Operating a personal training business out of your home, by traveling to clients’ homes, or by owning a studio and fitness center all require tight practices and careful considerations regarding the various liabilities involved. It takes legal guidance and quality insurance coverage to safely, effectively, and legally operate a business without the added fear of facing a potentially costly lawsuit.
A client once asked if I would be willing to train her at home on days she didn’t have childcare for her two daughters. Eager to help her on her journey towards optimal health, I agreed.
After months of arduous planning, revising, and consulting, I established solid processes (emergency plan, waivers, informed consents, PAR-Q’s, etc.).
Things to Consider if You’re Starting an In Home Personal Training Business
I share this information in hopes that it encourages readers and new trainers to continue to ask questions and take the necessary first steps to understand and appreciate the liabilities involved with this field.
Here are some considerations and topics you should discuss with a representative from your certifying agency and/or an attorney or legal representative.
- Ask Yourself These Questions:
- Does my current insurance cover this type of service?
- What equipment does my client have at home and how is it maintained?
- Is the space available safe and have proper lighting?
- Are there other obstacles that can create potential safety hazards?
- What will the children be doing and where will they be during training sessions?
- Do I need to have an AED and a new emergency plan that addresses this type of training environment?
- How do my current waivers and informed consents need to be modified to cover all bases of in-home training?
- Do my forms need to be modified?
- Pick a Beneficial Business Structure. Research what would benefit you the most – sole proprietorship, partnership, LLC, cooperative, S corporation, or corporation. The Small Business Administration explains each of these types in great detail as well as their individual tax implications.
- Decide if You’re an Employee or Contractor. Many personal trainers working on their own or who own their own business are independent, but not always. Different classifications have different ramifications and responsibilities. Independent contractors typically are hired to perform a specific set of tasks over the course of a specified amount of time (pending renewal of any contracts or memos of understanding).Employees, however, regularly and continually work for their employer and their employer is generally responsible for paying taxes (payroll, benefits, social security, etc.). This looks much different for someone who is self-employed.
- Create the Appropriate Contracts. Keep business, business. There’s truth to that adage. An attorney can help draft or review contract language to ensure that it is legal and binding. This means a contract must contain an offer and acceptance based on mutually agreed upon terms, “consideration” (what is being given in exchange – valuables, money, etc.), parties entering into a contract are of sound mind and legal age, and, finally, legality (that the contract is drafted in an acceptable form according to the law).
- Establish Your Client Policies. Give though to what your policies will be for cancellations, rescheduling, failed payments, and termination of the agreement. This language can be included in a contract.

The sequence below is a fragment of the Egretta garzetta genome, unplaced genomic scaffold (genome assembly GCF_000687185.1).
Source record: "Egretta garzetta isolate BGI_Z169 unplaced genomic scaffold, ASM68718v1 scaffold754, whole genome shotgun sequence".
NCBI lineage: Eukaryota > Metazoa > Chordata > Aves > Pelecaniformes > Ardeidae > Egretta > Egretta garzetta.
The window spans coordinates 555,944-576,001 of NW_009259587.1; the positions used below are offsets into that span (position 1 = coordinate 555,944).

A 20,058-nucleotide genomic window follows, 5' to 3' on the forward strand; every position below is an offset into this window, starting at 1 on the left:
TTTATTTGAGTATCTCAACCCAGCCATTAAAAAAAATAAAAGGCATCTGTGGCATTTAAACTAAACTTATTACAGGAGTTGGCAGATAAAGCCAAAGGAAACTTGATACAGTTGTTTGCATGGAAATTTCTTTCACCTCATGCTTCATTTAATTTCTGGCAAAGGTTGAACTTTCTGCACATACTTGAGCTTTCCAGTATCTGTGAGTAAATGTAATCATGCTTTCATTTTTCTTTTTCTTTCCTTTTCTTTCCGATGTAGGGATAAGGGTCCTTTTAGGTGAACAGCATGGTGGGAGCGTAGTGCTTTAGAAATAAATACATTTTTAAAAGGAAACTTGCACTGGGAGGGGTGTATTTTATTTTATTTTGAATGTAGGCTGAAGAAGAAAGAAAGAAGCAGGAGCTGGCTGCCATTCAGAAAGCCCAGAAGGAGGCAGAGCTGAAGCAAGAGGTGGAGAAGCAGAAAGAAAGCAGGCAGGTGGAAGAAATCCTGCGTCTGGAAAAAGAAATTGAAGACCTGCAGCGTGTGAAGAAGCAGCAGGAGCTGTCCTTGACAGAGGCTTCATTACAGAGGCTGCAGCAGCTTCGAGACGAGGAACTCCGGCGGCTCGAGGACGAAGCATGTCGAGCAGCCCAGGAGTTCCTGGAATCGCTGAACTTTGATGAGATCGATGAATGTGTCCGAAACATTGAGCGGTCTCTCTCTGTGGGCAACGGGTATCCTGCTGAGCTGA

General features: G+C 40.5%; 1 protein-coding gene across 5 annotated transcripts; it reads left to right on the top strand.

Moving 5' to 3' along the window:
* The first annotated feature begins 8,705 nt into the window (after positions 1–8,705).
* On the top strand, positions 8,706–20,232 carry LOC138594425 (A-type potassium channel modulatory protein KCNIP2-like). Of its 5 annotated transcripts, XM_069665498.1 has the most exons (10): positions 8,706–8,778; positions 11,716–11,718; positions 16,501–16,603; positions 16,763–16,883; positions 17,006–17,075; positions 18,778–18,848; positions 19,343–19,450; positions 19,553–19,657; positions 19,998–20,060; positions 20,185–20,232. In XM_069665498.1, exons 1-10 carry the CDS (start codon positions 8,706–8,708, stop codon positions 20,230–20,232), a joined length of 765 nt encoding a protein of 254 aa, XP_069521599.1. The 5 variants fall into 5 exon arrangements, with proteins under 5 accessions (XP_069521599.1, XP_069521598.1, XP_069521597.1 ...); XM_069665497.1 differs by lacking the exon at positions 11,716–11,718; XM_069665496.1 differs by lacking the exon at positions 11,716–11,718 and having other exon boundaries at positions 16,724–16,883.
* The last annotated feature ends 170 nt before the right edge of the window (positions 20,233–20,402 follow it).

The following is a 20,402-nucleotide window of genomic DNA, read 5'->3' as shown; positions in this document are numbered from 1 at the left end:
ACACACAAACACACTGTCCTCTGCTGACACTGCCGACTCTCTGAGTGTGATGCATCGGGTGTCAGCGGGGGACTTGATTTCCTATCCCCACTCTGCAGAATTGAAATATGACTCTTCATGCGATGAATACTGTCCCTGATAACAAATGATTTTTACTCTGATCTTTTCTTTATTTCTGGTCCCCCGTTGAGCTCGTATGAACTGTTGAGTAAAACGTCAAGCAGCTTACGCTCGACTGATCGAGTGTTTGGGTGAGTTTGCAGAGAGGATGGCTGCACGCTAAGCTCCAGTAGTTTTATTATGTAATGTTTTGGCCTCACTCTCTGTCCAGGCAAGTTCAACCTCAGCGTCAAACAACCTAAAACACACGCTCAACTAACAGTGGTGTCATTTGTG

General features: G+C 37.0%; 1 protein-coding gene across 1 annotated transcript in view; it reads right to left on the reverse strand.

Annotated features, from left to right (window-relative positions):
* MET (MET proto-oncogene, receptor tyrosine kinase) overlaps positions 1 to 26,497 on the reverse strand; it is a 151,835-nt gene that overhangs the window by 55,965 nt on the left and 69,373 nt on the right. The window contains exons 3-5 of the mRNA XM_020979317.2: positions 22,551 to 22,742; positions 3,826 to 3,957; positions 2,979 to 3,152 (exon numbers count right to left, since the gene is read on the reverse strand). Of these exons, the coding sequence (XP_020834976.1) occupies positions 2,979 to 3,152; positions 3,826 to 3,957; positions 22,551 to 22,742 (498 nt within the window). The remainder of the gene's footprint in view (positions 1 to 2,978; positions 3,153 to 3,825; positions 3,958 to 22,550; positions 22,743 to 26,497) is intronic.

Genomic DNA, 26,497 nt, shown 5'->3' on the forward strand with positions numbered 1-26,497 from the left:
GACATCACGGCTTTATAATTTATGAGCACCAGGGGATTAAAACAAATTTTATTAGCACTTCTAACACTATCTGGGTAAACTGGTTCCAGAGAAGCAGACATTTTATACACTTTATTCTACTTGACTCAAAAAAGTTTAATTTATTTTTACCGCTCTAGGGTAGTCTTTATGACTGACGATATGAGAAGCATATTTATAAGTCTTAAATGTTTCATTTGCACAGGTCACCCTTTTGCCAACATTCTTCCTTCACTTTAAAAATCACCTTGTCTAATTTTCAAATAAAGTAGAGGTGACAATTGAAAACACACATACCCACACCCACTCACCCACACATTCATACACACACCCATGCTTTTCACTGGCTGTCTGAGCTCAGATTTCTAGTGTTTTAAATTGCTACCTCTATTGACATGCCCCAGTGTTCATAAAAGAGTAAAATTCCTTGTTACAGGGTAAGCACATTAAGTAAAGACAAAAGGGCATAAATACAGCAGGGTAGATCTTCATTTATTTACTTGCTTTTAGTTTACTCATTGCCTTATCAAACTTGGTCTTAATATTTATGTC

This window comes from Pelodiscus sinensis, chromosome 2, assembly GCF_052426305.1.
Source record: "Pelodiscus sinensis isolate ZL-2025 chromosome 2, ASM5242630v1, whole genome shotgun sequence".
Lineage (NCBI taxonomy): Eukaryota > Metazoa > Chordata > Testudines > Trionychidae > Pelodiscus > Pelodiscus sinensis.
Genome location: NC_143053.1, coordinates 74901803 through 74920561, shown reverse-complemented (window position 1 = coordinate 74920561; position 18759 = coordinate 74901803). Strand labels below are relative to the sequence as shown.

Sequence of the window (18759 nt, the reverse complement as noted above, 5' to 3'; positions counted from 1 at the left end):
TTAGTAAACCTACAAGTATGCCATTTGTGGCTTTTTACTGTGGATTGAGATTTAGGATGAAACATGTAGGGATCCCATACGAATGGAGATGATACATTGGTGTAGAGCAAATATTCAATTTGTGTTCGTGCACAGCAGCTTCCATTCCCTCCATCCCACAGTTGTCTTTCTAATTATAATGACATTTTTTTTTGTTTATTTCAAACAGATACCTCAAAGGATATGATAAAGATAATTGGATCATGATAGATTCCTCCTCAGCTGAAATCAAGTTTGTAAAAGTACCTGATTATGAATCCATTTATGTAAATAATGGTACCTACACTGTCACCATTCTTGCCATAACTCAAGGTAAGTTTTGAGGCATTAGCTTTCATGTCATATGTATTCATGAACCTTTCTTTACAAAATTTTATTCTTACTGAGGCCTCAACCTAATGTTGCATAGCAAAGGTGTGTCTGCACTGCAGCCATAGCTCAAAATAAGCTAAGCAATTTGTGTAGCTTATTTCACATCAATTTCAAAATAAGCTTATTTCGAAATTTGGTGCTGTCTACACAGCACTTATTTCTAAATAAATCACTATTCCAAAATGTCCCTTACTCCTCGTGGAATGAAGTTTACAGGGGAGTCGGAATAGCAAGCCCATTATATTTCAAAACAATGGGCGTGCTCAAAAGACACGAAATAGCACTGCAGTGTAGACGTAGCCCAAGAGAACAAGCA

- Select Your Client Forms. As is common and standard in the fitness industry, all professionals and facilities should have in place documents including agreements to participate, liability waivers, informed consents that include assumption of risk and the inherent risks to exercise. Consult with your respective certifying agency for available forms or samples of forms that you can adapt to suit your business.
- Purchase Fitness Business Liability Insurance. This is an absolute necessity. Research what type would benefit you (this will be different for in-home training services). Certifying agencies will often have a recommendation as to what company to contact. NFPT recommends CPH Insurance, get a quote here.
- Understand and Prevent Negligence. There are different levels of negligence (vicarious, gross, contributory, and comparative). Depending on the business structure, worker classification and if you supervise employees, negligence may be viewed differently in a court of law. For example, employers are responsible for their employees and their actions and could be held liable in certain situations. If a trainer is reckless or sloppy in his or her practices, he or she could be sued for gross negligence. Understanding this legalese will provide protection for the trainer and the client.
Clients expect the trainers they hire to be educated and qualified to perform the services they are seeking. Taking active and necessary steps will protect your business, your clients’ welfare, and your reputation in the fitness industry. These considerations are for all professionals training clients – whether in their own home, the client’s home or in a designated facility. It is worth the expense (in both time and money) to seek answers to these questions and guidance in navigating legal matters.
Fortunately, in my experience, I did not train in the client’s home until I sought answers to my questions and secured the right legal advice and security. My misstep was agreeing to train the client before considering the potential consequences. But that’s life. Life is our textbook; missteps are lessons; progress is growth. Keep reading, keep learning, and keep growing.
As you contemplate the potential of in-home training, read through Checklist for Starting a Personal Training Business.